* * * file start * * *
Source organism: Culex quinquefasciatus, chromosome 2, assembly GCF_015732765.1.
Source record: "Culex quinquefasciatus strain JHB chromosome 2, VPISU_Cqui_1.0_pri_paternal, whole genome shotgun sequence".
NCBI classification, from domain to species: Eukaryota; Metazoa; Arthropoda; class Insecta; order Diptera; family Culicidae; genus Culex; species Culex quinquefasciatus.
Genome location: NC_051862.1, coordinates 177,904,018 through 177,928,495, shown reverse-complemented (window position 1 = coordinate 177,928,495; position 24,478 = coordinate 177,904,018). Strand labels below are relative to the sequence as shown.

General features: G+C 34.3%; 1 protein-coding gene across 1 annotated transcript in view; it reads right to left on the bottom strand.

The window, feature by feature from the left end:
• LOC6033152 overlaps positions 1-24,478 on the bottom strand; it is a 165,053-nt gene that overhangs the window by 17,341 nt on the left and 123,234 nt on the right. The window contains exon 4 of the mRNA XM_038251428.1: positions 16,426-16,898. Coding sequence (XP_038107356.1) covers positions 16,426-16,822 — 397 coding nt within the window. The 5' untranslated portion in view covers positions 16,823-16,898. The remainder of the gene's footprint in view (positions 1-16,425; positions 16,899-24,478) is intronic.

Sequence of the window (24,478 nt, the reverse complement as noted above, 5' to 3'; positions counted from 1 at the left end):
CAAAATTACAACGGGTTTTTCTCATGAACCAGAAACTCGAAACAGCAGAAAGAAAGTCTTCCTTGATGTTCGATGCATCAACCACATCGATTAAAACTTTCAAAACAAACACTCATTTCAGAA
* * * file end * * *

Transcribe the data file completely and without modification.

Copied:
Source organism: Culex quinquefasciatus, chromosome 2, assembly GCF_015732765.1.
Source record: "Culex quinquefasciatus strain JHB chromosome 2, VPISU_Cqui_1.0_pri_paternal, whole genome shotgun sequence".
NCBI classification, from domain to species: Eukaryota; Metazoa; Arthropoda; class Insecta; order Diptera; family Culicidae; genus Culex; species Culex quinquefasciatus.
Genome location: NC_051862.1, coordinates 177,904,018 through 177,928,495, shown reverse-complemented (window position 1 = coordinate 177,928,495; position 24,478 = coordinate 177,904,018). Strand labels below are relative to the sequence as shown.

General features: G+C 34.3%; 1 protein-coding gene across 1 annotated transcript in view; it reads right to left on the bottom strand.

The window, feature by feature from the left end:
• LOC6033152 overlaps positions 1-24,478 on the bottom strand; it is a 165,053-nt gene that overhangs the window by 17,341 nt on the left and 123,234 nt on the right. The window contains exon 4 of the mRNA XM_038251428.1: positions 16,426-16,898. Coding sequence (XP_038107356.1) covers positions 16,426-16,822 — 397 coding nt within the window. The 5' untranslated portion in view covers positions 16,823-16,898. The remainder of the gene's footprint in view (positions 1-16,425; positions 16,899-24,478) is intronic.

Sequence of the window (24,478 nt, the reverse complement as noted above, 5' to 3'; positions counted from 1 at the left end):
CAAAATTACAACGGGTTTTTCTCATGAACCAGAAACTCGAAACAGCAGAAAGAAAGTCTTCCTTGATGTTCGATGCATCAACCACATCGATTAAAACTTTCAAAACAAACACTCATTTCAGAA